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About Scientific Methods, Inc.

In the late 1970ís insect damage to almond and walnut crops in California was increasing and the use of insecticides was also increasing.  A group of growers contacted the University of California with their dilemma.  The end result was the formation of Scientific Methods, Inc. by recent graduate Dr. Barry Wilk  Through changes in orchard management practices, alteration in insecticide application methods, and intensive monitoring of orchards Scientific Methods drastically reduced crop loss due to insects (from 30% in many cases to less than 2% on average) as well as significantly reducing the amount of pesticides used.  The company has continued this excellent performance to the present day, expanding into the management of other crops such as prunes, apples, pistachios and tomatoes.


  • The primary goal of Scientific Methods, Inc. is to assist the grower in producing a crop of maximum quantity and quality while optimizing the monetary input per acre of crop. Pesticide use is recommended only after intensive orchard monitoring reveals that a treatment is necessary and other non-chemical methods are explored. Methods of application are tailored to optimize the material used (e.g.. varietal sprays, half sprays, lower than label rate sprays). Materials are selected that will provide effective control and have a minimum impact on natural enemies or the environment in general.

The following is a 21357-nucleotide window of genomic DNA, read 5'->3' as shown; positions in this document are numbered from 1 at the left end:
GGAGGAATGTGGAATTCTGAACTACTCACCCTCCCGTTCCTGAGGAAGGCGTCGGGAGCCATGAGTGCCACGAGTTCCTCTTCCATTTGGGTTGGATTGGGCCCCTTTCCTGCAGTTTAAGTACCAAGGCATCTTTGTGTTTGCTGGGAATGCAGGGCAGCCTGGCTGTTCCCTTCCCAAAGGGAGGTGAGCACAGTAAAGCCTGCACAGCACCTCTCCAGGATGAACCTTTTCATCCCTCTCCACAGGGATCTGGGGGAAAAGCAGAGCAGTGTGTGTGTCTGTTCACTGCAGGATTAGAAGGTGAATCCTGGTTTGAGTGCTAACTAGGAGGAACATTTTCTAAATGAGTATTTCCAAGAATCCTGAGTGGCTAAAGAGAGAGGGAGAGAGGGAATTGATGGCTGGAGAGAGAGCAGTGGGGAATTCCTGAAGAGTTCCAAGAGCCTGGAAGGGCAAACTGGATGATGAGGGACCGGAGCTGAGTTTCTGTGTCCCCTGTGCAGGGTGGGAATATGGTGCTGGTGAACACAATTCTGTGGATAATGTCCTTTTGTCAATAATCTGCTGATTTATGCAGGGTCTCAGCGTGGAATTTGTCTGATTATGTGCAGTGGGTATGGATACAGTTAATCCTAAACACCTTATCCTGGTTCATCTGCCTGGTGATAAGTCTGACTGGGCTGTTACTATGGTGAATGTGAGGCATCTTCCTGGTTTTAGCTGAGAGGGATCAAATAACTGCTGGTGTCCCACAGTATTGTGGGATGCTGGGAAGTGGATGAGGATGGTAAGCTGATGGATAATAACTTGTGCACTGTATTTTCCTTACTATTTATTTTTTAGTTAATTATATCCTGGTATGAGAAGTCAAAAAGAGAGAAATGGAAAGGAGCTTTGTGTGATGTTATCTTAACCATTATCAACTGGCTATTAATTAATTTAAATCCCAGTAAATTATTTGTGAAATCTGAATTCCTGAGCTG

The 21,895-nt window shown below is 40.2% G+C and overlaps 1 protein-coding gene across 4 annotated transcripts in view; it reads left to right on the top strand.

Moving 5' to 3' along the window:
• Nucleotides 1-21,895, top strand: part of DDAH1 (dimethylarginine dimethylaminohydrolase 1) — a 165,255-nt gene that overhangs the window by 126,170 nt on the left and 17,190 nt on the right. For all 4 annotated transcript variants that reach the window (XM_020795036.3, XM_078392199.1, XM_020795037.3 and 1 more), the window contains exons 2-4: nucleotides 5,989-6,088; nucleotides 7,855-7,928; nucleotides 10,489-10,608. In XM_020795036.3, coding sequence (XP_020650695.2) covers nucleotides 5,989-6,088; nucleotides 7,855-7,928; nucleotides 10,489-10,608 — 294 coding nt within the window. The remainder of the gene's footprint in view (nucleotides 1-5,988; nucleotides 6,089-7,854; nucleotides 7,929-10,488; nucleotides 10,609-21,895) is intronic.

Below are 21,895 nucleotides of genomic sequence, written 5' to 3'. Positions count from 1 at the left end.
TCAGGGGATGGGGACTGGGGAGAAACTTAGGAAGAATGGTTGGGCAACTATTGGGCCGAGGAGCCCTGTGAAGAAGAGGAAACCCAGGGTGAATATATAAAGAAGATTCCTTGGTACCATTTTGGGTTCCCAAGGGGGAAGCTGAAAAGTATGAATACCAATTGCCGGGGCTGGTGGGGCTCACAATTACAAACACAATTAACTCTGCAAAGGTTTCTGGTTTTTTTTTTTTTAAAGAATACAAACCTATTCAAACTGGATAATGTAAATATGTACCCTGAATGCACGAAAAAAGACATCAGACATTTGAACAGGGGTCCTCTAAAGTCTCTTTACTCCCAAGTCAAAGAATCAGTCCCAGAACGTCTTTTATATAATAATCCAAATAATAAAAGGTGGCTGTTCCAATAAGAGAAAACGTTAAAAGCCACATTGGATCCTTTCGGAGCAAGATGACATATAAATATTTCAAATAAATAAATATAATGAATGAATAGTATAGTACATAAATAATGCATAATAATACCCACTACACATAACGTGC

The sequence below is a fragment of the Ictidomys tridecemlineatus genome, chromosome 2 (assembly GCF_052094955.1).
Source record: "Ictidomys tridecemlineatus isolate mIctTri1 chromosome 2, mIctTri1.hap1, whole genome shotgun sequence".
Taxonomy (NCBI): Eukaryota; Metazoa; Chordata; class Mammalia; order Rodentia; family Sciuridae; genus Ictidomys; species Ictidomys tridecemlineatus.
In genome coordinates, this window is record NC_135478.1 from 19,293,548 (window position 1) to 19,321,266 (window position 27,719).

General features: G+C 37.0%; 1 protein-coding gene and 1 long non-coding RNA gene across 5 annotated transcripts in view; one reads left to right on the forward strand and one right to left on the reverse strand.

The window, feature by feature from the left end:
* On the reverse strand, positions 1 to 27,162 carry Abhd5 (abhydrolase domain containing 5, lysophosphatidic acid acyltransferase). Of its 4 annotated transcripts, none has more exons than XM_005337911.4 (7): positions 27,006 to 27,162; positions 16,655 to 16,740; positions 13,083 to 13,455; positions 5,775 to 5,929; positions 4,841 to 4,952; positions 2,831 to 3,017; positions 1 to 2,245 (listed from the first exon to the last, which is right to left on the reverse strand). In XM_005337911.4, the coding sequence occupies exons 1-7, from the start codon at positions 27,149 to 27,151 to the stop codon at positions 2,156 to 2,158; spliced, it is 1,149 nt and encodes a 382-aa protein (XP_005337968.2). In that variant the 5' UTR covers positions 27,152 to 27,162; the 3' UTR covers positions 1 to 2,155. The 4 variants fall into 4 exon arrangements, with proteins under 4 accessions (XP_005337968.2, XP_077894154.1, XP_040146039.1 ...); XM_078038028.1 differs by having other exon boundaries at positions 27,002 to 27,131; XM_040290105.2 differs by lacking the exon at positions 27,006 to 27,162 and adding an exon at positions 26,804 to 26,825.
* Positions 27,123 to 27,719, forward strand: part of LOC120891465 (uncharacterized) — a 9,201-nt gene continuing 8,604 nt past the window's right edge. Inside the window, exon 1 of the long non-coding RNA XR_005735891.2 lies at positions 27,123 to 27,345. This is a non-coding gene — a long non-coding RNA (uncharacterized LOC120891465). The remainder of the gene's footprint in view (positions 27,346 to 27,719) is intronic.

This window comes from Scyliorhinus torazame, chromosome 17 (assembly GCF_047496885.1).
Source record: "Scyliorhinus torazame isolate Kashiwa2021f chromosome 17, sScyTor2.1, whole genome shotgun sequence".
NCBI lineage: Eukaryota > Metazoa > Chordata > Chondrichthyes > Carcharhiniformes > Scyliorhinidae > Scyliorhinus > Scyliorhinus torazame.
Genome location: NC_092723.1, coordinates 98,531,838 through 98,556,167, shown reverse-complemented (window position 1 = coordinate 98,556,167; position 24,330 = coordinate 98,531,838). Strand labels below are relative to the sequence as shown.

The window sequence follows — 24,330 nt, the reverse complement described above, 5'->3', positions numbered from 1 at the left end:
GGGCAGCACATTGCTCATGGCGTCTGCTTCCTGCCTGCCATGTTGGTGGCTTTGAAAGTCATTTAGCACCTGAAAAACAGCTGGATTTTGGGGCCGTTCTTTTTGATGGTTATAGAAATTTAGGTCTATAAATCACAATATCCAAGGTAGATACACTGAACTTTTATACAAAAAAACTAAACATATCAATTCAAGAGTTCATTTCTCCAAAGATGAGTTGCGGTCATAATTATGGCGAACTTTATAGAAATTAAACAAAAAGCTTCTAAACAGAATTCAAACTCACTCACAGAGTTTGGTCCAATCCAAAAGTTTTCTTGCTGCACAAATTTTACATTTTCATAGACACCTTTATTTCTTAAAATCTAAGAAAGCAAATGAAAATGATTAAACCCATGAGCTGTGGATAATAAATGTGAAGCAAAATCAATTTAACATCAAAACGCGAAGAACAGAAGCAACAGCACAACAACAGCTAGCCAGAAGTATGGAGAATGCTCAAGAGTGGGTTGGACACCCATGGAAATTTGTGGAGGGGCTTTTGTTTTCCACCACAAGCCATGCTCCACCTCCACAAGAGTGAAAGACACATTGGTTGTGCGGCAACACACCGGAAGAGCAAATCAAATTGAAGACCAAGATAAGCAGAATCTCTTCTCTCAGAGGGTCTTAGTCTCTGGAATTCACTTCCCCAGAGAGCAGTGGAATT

• To manage pest problems using the most effective Integrated Pest Management (IPM) techniques available with an eye to minimizing the use of pesticides and maximizing the use of natural controls (parasites and predators) present in the orchard. Use of cultural controls are stressed. Pest management decisions are always made with the welfare of the crop as the central focus and long-term ecologically sound methods are used whenever possible.

  • Develop and implement, when necessary, tools for improved IPM programs in orchards. For example, mass rearing of two-spotted mite predators for release in our clients' orchards.

  • Maintain active contacts with University, Extension, and private companies concerned with orchard management in order to stay abreast of newly developing management strategies that can be incorporated in current IPM programs.